Incentive programs, such as a deal offered by Nissan for $10,000 off the LEAF, had helped those car models sell like hotcakes. Manufacturers of electric vehicles were now paying attention to the Kansas City market. Combined with consumer education initiatives about federal tax incentives, the adoption of an EV was now financially attractive.

The Clean Charge Network had started investing in people, and it paid off. Social events fostered fellowship and community building. EV-forward swag, such as t-shirts, allowed those registered with the network to wear their passion on their sleeve. And tools like EV etiquette kits put the power of evangelism into every driver’s hands. Attendance at events started rapidly increasing, demonstrating the power of an empowered group of advocates.

2018: A Leader in EV Education

After a third anniversary and completion of the network, utilities around the country had followed the example our region had set by planning charging infrastructure investments in their communities. Many of these same utilities reached out to the Clean Charge Network for best practices, both in the successful deployment of charging infrastructure and in encouraging EV adoption.

Part of this success was due to a renewed focus on consumer education, positioning the Clean Charge Network as a trusted provider of information about electric vehicles. had become a hub were online visitors could get a full picture of the idea of driving electric and gain information about available models and where to find one.

Social media ad campaigns tackled myths about electric cars head-on and digital ads at places like Kauffman Stadium made driving electric high profile. Investment in the magnifying the stories of local EV drivers ramped up, including television commercials featuring interviews that demystified the experience of electric driving. 

With the help of local EV advocate groups on Facebook, such as the Kansas City EV and Plug-In Vehicle Enthusiasts and the Tesla Enthusiasts, awareness widened its spread on social media and myths about electric vehicles were addressed head-on.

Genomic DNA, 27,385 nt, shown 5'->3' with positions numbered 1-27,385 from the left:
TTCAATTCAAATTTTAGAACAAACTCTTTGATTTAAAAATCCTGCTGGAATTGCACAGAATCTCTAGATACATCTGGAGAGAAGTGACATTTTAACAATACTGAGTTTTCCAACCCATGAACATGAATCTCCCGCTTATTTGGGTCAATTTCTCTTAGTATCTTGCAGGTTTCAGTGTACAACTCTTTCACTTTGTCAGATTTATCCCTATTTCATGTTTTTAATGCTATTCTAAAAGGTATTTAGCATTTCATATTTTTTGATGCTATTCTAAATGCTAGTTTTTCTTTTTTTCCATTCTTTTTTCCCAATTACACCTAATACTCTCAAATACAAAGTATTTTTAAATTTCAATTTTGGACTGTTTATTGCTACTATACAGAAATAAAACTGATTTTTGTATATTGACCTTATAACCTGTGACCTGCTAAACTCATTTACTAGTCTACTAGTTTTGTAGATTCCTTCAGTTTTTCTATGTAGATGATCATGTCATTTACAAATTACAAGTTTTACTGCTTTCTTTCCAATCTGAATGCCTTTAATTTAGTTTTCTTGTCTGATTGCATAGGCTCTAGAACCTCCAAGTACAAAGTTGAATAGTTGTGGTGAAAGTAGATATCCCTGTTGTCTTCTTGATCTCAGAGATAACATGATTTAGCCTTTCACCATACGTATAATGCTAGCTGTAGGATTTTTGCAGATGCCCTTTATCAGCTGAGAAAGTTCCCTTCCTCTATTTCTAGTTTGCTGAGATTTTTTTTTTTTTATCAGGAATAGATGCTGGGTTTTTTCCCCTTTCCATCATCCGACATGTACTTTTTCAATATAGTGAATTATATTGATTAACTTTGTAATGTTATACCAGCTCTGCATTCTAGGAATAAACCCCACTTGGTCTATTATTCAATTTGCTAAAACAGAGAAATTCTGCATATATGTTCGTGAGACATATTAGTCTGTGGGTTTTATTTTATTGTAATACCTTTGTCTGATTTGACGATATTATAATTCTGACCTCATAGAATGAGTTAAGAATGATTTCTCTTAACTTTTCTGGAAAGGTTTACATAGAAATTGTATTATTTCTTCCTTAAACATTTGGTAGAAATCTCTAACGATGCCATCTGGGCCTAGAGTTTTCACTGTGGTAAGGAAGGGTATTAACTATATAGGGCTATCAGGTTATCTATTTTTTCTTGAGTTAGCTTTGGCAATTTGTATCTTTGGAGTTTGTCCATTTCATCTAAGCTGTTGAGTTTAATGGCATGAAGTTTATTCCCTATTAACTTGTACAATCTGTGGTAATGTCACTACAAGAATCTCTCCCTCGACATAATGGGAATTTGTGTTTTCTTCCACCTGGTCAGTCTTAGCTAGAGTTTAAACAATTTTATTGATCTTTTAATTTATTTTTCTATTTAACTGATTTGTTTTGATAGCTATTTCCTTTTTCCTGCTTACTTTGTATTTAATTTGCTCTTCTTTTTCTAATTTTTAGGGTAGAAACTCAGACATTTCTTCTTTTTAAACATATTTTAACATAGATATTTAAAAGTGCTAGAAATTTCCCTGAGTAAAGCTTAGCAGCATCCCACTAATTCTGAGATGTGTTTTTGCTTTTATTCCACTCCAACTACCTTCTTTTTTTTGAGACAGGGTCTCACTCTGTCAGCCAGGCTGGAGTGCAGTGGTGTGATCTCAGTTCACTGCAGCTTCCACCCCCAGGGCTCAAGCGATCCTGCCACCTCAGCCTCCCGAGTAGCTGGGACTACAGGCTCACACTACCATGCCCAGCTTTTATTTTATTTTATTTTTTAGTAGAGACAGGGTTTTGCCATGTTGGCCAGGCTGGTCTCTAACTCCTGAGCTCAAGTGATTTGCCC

2019: Expanding the Network

After four years, adoption in the metro remained steady. Growth in our area settled to an average of 50 percent. Serendipitously, the merger of KCP&L and Westar Energy had started a new chapter for the Evergy Clean Charge Network. It was time for expansion. The addition of Wichita, Topeka, and middle Kansas provided the opportunity for the network to cover a good portion of Kansas and Missouri. 

As 2019 came to a close, we now have almost 5,000 electric vehicles on the streets and highways of the metropolitan area, a huge increase in growth within half a decade. Since day one, the Clean Charge Network has prevented more than 1,890,161 metric tons of emissions, powered 100 percent by renewable energy. Ports in the network average a total of over 160,000 charging sessions per year, and 29 percent of those ports still available free of charge.

2020: The Age of EVs has Arrived

Five years since the birth of the Clean Charge Network, we now see the beginning of an era where the electric vehicle is commonplace. New battery technology has eliminated the concern of range anxiety, diversity of sizes and styles are ensuring that there is an EV for every lifestyle, and the price gap between electric cars and gas cars has equalized.

Where do we go from here? Let’s look at two ways that you, the EV community, can help our region get to the next level:

Model Availability: A 2019 report from the International Council on Clean Transportation named Kansas City as a region that is poised for market growth, with relatively high charging infrastructure per capita, but citing low model availability. Help diversify the variety of available electric vehicles, as well as increase the number stocked on car lots, by contacting your dealerships and asking for them.

Test Drives: The Clean Charge Network has found that one of the best ways to increase awareness and adoption of electric vehicles is to get more people to take one for a spin. If you own an EV, consider offering a test drive to friends, family, and neighbors. We both know they will fall in love once they get behind the wheel. As for our part, The Clean Charge Network will be offering an increased number of Electric Car Test Drives this year at Evergy Connect, as well as large scale test drive events during the year.